First Verizon (NYSE:VZ), and now AT&T (NYSE:T). It appears wireless providers have a problem with the definition of "unlimited," specifically when it comes to unlimited data plans. Earlier this month, Verizon backed down from its "network optimization" policy that caused legacy unlimited data plans to be "throttled," making room for new users who pay for data by the gigabyte. Verizon Wireless changed its mind after FCC Chairman Tom Wheeler penned an angry letter in regard to Verizon's policy.
Now it's AT&T's turn to draw the federal government's ire. This time it was courtesy of the Federal Trade Commission, which announced that it had launched a formal complaint on whether AT&T misled legacy unlimited-data customers by throttling their speeds up to 90% after those subscribers used "as little as 2GB of data." For those unfamiliar with data, 2 gigabytes are roughly 80 hours of surfing the Web, 100 hours of Facebook gazing, or 140 four-minute YouTube videos through the wireless provider's network.
The complaint further alleges that the company throttled 3.5 million unique customers a total of 25 million times and then collected early-termination fees from customers who cancelled their service as a result of slow data speeds. AT&T, unlike Verizon, appears to want to continue the policy of throttling customers. The company's senior executive vice president and general counsel, Wayne Watts, calls the FTC's allegations "baseless," saying that "this program has only affected 3% of their customers" and that "they are notified by text message." [In the interest of full disclosure, the author has received this text message.]
Why are wireless companies doing this?
There's a reason unlimited data plans are referred to as legacy plans at AT&T and Verizon -- they aren't offered anymore. And that's because data is now more important to wireless providers than talk or text. In fact, both AT&T and Verizon are now treating talk and text as essentially loss leaders and pricing wireless plans based on data.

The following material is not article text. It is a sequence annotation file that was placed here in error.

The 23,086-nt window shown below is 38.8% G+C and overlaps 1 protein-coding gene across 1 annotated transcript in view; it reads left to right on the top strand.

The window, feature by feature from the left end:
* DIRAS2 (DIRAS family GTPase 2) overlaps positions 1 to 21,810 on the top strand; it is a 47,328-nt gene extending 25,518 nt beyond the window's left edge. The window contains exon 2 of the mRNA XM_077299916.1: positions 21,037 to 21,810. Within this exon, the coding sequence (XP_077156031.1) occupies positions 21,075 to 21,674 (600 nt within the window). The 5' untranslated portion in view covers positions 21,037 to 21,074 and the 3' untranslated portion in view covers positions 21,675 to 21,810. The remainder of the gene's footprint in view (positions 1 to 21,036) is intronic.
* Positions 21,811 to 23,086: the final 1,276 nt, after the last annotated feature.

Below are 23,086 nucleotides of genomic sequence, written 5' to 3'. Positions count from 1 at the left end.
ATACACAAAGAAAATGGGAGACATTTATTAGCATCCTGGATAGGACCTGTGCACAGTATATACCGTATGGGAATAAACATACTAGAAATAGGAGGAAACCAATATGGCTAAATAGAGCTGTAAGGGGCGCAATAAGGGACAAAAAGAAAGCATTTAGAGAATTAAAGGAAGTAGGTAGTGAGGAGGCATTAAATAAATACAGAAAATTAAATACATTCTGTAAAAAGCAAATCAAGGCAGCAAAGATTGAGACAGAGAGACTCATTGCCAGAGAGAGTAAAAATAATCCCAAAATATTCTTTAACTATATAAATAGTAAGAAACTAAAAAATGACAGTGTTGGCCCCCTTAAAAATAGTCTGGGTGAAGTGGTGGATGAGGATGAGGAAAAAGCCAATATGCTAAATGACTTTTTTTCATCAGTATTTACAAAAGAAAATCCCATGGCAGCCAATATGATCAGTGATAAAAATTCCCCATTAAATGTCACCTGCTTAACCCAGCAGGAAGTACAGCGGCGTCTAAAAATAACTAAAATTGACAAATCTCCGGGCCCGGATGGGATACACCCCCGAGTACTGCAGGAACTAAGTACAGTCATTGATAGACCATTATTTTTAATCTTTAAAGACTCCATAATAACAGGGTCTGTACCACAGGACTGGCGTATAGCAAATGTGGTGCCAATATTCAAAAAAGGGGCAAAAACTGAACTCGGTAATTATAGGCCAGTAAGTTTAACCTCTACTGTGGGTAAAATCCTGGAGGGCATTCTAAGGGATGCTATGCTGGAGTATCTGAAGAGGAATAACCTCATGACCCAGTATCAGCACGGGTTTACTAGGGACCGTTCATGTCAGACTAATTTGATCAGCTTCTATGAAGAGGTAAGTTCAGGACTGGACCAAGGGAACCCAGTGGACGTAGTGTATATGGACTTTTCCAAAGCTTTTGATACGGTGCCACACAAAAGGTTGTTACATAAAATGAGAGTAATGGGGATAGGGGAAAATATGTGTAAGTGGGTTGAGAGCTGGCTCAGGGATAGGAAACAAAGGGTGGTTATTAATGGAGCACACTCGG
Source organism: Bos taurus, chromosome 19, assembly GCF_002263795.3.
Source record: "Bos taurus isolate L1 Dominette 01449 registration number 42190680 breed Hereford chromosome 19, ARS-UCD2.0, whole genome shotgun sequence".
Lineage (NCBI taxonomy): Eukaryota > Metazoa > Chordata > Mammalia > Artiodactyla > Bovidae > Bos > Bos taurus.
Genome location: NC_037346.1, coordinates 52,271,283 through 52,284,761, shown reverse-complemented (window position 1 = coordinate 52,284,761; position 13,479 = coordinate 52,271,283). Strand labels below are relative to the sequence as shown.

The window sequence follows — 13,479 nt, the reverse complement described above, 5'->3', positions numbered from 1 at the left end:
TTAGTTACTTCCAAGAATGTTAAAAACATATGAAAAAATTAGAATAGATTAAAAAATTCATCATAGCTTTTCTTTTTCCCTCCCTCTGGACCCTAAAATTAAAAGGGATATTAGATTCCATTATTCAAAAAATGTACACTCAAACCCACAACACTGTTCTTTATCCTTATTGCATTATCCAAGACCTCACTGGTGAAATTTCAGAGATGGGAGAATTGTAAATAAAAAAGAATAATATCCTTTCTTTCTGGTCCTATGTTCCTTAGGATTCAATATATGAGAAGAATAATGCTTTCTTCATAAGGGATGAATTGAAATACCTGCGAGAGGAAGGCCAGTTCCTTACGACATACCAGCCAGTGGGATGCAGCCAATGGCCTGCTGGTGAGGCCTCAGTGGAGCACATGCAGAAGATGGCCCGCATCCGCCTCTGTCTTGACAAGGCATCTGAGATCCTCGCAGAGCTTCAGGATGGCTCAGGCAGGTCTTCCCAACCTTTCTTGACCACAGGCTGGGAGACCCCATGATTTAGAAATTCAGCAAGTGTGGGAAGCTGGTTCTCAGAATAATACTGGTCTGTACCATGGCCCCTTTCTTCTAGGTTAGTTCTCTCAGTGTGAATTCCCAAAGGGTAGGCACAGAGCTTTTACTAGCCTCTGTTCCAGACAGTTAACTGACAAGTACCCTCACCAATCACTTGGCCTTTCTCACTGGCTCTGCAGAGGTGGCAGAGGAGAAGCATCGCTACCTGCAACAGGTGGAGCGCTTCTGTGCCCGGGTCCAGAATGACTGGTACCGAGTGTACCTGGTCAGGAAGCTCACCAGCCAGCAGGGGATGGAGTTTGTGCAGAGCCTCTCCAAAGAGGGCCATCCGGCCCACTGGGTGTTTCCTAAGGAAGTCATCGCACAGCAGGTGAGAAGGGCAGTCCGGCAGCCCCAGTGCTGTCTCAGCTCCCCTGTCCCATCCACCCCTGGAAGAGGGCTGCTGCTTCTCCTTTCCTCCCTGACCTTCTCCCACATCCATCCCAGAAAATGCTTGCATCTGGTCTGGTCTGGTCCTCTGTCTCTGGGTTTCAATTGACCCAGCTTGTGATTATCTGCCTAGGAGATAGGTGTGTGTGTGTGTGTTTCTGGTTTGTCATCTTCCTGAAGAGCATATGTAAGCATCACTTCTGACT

For those not following the industry closely, this makes sense – data is a huge growth market for telecoms. In the United States, our mobile data traffic has been chugging along at over 60% growth over the past couple of years according to a report from Cisco Systems.
So those who originally signed up on an unlimited data plan were allowed to keep the service for both companies -- but ever since, it's been a contentious relationship on both sides, with AT&T and Verizon begrudgingly accepting those customers and unlimited subscribers wary of any change of terms and/or service updates.
Sprint and T-Mobile still offer unlimited data
And while the No. 1 (Verizon Wireless) and No. 2 (AT&T Wireless) wireless providers have decided that unlimited data is too good of a deal to offer, the No. 3 and No. 4 wireless providers don't. In fact, Sprint and T-Mobile US seek to provide unlimited data as a differentiator. Sprint's unlimited-data-for-life proposition is the strongest example of competing on data, although the company is still struggling with subscriber additions. T-Mobile, on the other hand, has done well under its brash CEO and "Un-carrier" initiatives and includes an unlimited data plan.
What AT&T needs to do
If AT&T's response is any indication, it isn't properly assessing the situation. While I understand the job of the general counsel is to defend the company, perhaps the company should revisit its strategy. Out of the top four carriers, AT&T now has the most repressive policy in regard to data consumption. As we move toward a world in which data matters more than voice or text, being seen as the worst data provider is a rather precarious situation to put oneself in.
AT&T itself said that "this affects only about 3% of our customers." However, the negative publicity extends to all current and prospective customers. After looking at the risk of losing its reputation as a top-notch provider, Verizon wisely retracted its throttling policy. I'd advise AT&T to do the same.
Jamal Carnette owns shares of Verizon Communications. The Motley Fool has no position in any of the stocks mentioned. Try any of our Foolish newsletter services free for 30 days. We Fools don't all hold the same opinions, but we all believe that considering a diverse range of insights makes us better investors. The Motley Fool has a disclosure policy.
In addition, Jamal Carnette has received the text message in question from AT&T but did not let that sway his professional opinion on this matter.